Related topics: cancer · cancer cells · nanotechnology · nanoparticles

'Nanobubbles' kill cancer cells

(PhysOrg.com) -- Using lasers and nanoparticles, scientists at Rice University have discovered a new technique for singling out individual diseased cells and destroying them with tiny explosions. The scientists used lasers ...

Nanotechnology in the Fight Against Cancer

A world-renowned medical researcher discusses the key role that nanotechnology has begun to play in the detection and treatment of cancer in an article that will appear in the March 2010 edition of Mechanical Engineering ...

Scientists Quantify Nanoparticle-Protein Interactions

(PhysOrg.com) -- A research team at the National Institute of Standards and Technology has quantified the interaction of gold nanoparticles with important proteins found in human blood, an approach that should be useful in ...

Scientists fight cancer with nanotechnology

(PhysOrg.com) -- Nanotechnology researchers at the University of Arkansas at Little Rock have developed a method of detecting, tracking, and killing cancer cells in real time with carbon nanotubes.

Nanoparticles may promote cancer metastasis

Nanoparticles can be found in processed food (e.g. food additives), consumer products (e.g. sunscreen) and even in medicine. While these tiny particles could have large untapped potential and novel new applications, they ...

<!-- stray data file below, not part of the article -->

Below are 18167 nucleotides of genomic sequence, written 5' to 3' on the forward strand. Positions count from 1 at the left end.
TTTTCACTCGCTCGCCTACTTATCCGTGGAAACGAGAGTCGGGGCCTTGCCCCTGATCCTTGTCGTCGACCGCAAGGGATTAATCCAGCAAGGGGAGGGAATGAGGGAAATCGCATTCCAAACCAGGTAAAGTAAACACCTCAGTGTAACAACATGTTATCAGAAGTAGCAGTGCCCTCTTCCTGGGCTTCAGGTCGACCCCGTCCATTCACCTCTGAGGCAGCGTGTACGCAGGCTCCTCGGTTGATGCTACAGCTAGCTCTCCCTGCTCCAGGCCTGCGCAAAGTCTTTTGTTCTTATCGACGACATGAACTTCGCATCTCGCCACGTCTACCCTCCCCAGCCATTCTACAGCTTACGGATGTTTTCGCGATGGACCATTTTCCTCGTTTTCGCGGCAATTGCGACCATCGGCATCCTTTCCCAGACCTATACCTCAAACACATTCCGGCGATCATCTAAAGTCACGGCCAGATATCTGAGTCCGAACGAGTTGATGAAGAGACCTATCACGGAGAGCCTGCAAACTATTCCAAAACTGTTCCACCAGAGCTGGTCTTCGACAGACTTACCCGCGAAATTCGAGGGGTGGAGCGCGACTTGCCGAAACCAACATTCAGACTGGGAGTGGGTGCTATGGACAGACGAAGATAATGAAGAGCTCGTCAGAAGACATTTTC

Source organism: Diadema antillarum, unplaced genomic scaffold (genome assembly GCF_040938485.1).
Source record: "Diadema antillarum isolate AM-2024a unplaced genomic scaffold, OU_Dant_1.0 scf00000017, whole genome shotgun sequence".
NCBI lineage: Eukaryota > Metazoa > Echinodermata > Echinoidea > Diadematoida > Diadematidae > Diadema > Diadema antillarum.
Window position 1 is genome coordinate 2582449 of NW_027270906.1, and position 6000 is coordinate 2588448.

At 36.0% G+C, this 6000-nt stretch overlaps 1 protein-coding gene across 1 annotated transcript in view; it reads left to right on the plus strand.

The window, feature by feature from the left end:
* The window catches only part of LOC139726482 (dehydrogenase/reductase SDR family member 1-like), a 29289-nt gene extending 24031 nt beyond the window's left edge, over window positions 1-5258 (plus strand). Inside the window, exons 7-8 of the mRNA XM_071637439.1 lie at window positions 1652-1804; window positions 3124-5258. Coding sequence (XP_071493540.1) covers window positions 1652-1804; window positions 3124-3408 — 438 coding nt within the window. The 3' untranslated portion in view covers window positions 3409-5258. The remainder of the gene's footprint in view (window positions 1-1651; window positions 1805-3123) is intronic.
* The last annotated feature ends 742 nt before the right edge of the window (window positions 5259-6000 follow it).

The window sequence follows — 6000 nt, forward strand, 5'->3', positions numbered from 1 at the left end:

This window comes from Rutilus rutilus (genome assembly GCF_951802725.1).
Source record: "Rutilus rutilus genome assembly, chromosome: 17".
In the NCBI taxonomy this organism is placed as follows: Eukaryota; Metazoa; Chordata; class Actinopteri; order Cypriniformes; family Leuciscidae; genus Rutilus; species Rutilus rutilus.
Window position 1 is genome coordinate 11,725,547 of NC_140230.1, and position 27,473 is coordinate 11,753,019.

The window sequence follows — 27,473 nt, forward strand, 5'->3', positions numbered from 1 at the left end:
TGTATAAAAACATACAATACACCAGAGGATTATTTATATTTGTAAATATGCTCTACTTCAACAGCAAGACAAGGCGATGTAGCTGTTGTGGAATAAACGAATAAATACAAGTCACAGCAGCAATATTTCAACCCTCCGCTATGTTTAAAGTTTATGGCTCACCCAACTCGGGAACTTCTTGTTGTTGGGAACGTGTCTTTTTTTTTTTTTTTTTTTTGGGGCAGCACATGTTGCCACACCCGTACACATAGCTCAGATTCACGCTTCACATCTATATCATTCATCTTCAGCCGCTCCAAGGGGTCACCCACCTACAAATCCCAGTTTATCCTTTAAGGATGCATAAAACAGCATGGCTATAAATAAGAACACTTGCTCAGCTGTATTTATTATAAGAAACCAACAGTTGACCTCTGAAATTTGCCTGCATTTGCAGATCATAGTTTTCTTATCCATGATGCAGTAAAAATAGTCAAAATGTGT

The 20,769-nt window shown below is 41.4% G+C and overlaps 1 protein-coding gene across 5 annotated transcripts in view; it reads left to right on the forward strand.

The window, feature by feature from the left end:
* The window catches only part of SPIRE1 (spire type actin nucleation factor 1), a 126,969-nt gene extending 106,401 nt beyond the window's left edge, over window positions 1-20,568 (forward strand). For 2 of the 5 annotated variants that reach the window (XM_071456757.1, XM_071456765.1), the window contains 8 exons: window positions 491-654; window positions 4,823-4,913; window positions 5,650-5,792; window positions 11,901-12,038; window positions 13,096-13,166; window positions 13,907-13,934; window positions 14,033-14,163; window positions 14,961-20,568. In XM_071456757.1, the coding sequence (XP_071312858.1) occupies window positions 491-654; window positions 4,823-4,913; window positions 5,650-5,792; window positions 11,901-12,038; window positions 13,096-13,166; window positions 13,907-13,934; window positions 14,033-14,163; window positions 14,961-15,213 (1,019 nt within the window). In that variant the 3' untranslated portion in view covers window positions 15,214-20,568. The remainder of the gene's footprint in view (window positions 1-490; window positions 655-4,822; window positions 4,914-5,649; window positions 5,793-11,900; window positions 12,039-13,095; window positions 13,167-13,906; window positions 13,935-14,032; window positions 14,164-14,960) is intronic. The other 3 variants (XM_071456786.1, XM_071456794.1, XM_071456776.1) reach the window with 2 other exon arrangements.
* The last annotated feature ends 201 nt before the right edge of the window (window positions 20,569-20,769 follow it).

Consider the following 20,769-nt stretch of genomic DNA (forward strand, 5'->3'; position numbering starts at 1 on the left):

Delivering drugs on time and on target

(PhysOrg.com) -- Northeastern professor leading research on nanocarriers that would make a whole new class of drugs available to treat cancer and other diseases

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Nanomedicine

Nanomedicine is the medical application of nanotechnology. Nanomedicine ranges from the medical applications of nanomaterials, to nanoelectronic biosensors, and even possible future applications of molecular nanotechnology. Current problems for nanomedicine involve understanding the issues related to toxicity and environmental impact of nanoscale materials. One nanometer is one-millionth of a millimeter.

Nanomedicine research is receiving funding from the US National Institute of Health. Of note is the funding in 2005 of a five-year plan to set up four nanomedicine centers. In April 2006, the journal Nature Materials estimated that 130 nanotech-based drugs and delivery systems were being developed worldwide.

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